Nonperforming assets totaled $93.9 million at December 31, 2014, an increase of $25.1 million, or 36.5%, from December 31, 2013. Excluding acquired assets, nonperforming assets totaled $116 thousand at December 31, 2014, a decrease of 89.2% from $1.1 million at December 31, 2013.

 

63


Table of Contents
Index to Financial Statements

Our policies related to when loans are placed on nonaccrual status conform to guidelines prescribed by bank regulatory authorities. Loans are placed on nonaccrual status when it is probable that principal or interest is not fully collectible, or generally when principal or interest becomes 90 days past due, whichever occurs first. Certain loans past due 90 days or more may remain on accrual status if management determines that it does not have concern over the collectability of principal and interest because the loan is secured by assets with a value in excess of the amounts owed and is in the process of collection. Loans are removed from nonaccrual status when they become current as to both principal and interest and concern no longer exists as to the collectability of principal and interest.

Loans accounted for under ASC 310-30 that are delinquent and/or on nonaccrual status continue to accrue income provided the respective pool in which those assets reside maintains a discount and recognizes accretion income. The aforementioned loans are characterized as performing loans greater than 90 days past due. If the pool no longer has a discount and accretion income can no longer be recognized, any loan within that pool on nonaccrual status will be classified as nonaccrual for presentation purposes.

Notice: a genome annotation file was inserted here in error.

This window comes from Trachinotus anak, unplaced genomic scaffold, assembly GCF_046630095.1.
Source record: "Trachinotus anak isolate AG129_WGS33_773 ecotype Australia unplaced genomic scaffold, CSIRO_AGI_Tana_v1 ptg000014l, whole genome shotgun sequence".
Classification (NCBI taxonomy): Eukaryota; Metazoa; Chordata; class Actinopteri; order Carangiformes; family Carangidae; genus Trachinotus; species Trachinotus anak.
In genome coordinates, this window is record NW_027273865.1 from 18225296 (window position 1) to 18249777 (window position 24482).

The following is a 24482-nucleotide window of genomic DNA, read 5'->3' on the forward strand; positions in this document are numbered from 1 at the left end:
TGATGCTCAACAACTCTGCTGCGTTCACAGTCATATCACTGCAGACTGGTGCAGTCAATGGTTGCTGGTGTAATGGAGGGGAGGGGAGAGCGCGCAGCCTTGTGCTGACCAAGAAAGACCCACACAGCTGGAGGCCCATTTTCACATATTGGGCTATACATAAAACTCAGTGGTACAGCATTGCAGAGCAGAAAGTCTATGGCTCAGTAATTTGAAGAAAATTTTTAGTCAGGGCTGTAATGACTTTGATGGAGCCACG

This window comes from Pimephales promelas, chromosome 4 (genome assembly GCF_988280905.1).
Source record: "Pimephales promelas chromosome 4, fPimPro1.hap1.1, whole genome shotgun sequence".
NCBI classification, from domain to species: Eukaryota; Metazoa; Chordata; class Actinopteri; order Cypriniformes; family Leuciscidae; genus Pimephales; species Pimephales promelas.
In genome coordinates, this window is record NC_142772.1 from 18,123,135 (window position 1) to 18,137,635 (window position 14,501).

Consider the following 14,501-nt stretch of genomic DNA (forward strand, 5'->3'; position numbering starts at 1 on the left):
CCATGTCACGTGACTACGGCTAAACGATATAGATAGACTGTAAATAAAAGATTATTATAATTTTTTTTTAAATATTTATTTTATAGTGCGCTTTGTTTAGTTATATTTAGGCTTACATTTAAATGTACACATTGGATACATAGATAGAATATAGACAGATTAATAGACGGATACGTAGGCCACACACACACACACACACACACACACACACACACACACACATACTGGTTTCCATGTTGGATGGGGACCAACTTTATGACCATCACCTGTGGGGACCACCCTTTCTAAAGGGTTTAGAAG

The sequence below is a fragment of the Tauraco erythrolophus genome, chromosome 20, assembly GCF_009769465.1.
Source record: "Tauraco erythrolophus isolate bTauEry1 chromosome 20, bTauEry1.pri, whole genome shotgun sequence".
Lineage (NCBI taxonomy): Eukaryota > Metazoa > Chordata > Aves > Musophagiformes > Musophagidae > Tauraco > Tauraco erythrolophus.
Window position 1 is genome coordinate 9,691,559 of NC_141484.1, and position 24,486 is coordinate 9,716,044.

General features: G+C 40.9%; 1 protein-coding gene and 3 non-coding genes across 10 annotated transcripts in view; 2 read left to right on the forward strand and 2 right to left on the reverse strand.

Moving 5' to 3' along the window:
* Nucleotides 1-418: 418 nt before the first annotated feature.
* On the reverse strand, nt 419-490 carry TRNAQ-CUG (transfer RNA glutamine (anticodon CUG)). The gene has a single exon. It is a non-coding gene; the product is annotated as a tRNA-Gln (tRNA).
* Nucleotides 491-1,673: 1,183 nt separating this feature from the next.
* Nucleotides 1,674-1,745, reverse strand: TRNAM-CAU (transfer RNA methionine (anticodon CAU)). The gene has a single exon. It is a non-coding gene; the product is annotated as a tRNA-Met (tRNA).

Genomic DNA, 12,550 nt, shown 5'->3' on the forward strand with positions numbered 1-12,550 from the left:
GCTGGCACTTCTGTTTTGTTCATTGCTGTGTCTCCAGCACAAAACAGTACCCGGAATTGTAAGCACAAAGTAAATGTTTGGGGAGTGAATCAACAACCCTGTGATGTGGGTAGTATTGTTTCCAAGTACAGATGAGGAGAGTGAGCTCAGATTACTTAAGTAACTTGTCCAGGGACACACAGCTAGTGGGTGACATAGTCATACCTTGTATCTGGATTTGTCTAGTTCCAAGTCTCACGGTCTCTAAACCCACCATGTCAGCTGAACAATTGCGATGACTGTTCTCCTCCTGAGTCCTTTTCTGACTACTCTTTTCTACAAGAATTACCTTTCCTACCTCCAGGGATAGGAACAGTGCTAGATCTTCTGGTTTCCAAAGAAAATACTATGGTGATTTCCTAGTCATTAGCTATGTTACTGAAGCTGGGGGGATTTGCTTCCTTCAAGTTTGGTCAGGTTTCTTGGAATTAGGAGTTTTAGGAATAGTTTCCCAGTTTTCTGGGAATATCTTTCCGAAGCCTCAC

Loans are identified for restructuring based on their delinquency status, risk rating downgrade, or at the request of the borrower. Borrowers that are 90 days delinquent and/or have a history of being delinquent, or experience a risk rating downgrade, are contacted to discuss options to bring the loan current, cure credit risk deficiencies, or other potential restructuring options that will reduce the inherent risk and improve collectability of the loan. In some instances, a borrower will initiate a request for loan restructure. The Bank requires borrowers to provide current financial information to establish the need for financial assistance and satisfy applicable prerequisite conditions required by the Bank. The Bank may also require the borrower to enter into a forbearance agreement.

Modification of loan terms may include the following: reduction of the stated interest rate; extension of maturity date or other payment dates; reduction of the face amount or maturity amount of the loan; reduction in accrued interest; forgiveness of past-due interest; or a combination of the above.

The following table sets forth our asset quality ratios for the periods presented:

 

     Years Ended December 31,  
     2014     2013     2012  

Asset Quality Ratios

      

Asset and Credit Quality Ratios - New Loans

      

Nonperforming new loans to new loans receivable

     0.00     0.06     0.07

New loan ALL to total gross new loans

     0.52     0.47     0.71

Asset and Credit Quality Ratios - Acquired Loans

      

Nonperforming acquired loans to acquired loans receivable

     2.34     6.78     1.50

Covered acquired loans to total gross acquired loans

     33.09     73.60     75.70

Acquired loan ALL to total gross acquired loans

     0.83     1.32     2.18

Asset and Credit Quality Ratios - Total loans

      

Nonperforming loans to loans receivable

     0.49     1.51     0.73

Nonperforming assets to total assets

     1.58     1.73     2.09

Covered loans to total gross loans

     6.96     15.90     35.13

ALL to nonperforming assets

     24.36     21.40     27.98

ALL to total gross loans

     0.58     0.65     1.39

 

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Table of Contents
Index to Financial Statements

Analysis of the Allowance for Loan Losses